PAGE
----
Use of ultra-high field MRI in small rodent models of polycystic kidney disease for in vivo phenotyping and drug monitoring

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7 Scopus citations


Several in vivo pre-clinical studies in Polycystic Kidney Disease (PKD) utilize orthologous rodent models to identify and study the genetic and molecular mechanisms responsible for the disease, and are very convenient for rapid drug screening and testing of promising therapies. A limiting factor in these studies is often the lack of efficient non-invasive methods for sequentially analyzing the anatomical and functional changes in the kidney. Magnetic resonance imaging (MRI) is the current gold standard imaging technique to follow autosomal dominant polycystic kidney disease (ADPKD) patients, providing excellent soft tissue contrast and anatomic detail and allowing Total Kidney Volume (TKV) measurements. A major advantage of MRI in rodent models of PKD is the possibility for in vivo imaging allowing for longitudinal studies that use the same animal and therefore reducing the total number of animals required. In this manuscript, we will focus on using Ultra-high field (UHF) MRI to noninvasively acquire in vivo images of rodent models for PKD. The main goal of this work is to introduce the use of MRI as a tool for in vivo phenotypical characterization and drug monitoring in rodent models for PKD.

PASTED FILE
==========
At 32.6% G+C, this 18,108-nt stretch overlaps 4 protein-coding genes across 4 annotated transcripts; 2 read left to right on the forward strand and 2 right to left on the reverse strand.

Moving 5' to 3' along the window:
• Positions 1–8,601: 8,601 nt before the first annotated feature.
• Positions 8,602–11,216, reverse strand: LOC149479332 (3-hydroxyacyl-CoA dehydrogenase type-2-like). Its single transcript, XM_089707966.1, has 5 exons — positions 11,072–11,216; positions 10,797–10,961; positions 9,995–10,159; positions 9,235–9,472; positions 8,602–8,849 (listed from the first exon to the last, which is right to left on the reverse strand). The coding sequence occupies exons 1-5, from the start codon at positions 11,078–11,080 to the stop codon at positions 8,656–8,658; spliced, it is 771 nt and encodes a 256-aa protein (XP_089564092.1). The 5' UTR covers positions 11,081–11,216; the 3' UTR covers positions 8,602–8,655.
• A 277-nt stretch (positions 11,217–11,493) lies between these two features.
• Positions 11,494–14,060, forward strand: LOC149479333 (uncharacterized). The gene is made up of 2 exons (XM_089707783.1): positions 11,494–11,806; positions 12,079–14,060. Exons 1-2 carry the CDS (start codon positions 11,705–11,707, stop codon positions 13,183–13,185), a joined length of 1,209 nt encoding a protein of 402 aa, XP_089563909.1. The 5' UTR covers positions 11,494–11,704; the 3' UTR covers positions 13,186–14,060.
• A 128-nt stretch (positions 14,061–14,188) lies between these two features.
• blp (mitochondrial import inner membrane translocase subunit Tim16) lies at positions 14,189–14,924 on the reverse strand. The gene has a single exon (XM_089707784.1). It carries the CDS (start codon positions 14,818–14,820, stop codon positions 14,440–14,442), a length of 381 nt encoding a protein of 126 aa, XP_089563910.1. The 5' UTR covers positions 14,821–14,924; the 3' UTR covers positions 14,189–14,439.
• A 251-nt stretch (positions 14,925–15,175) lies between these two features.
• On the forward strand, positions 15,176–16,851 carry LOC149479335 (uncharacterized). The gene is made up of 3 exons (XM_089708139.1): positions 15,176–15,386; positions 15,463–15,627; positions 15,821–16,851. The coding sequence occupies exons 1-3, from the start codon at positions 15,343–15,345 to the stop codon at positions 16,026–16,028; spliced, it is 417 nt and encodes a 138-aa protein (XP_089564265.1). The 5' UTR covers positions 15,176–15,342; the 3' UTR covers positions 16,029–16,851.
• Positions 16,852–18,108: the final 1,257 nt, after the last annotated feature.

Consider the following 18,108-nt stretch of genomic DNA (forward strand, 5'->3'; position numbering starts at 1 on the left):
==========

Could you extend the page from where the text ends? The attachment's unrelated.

Original languageEnglish (US)
Article numbere52757
JournalJournal of Visualized Experiments
Issue number100
StatePublished - Jun 23 2015


  • Autosomal dominant polycystic kidney disease (ADPKD)
  • Autosomal-recessive polycystic kidney disease (ARPKD)
  • Cysts
  • Interventions
  • Issue 100
  • Kidney
  • Magnetic resonance imaging (MRI)
  • Medicine
  • Phenotype
  • Polycystic kidney disease (PKD)
  • Progression
  • Rodent
  • Total kidney volume (TKV)
  • Ultra-high field (UHF) MRI

ASJC Scopus subject areas

  • General Neuroscience
  • General Chemical Engineering
  • General Biochemistry, Genetics and Molecular Biology
  • General Immunology and Microbiology


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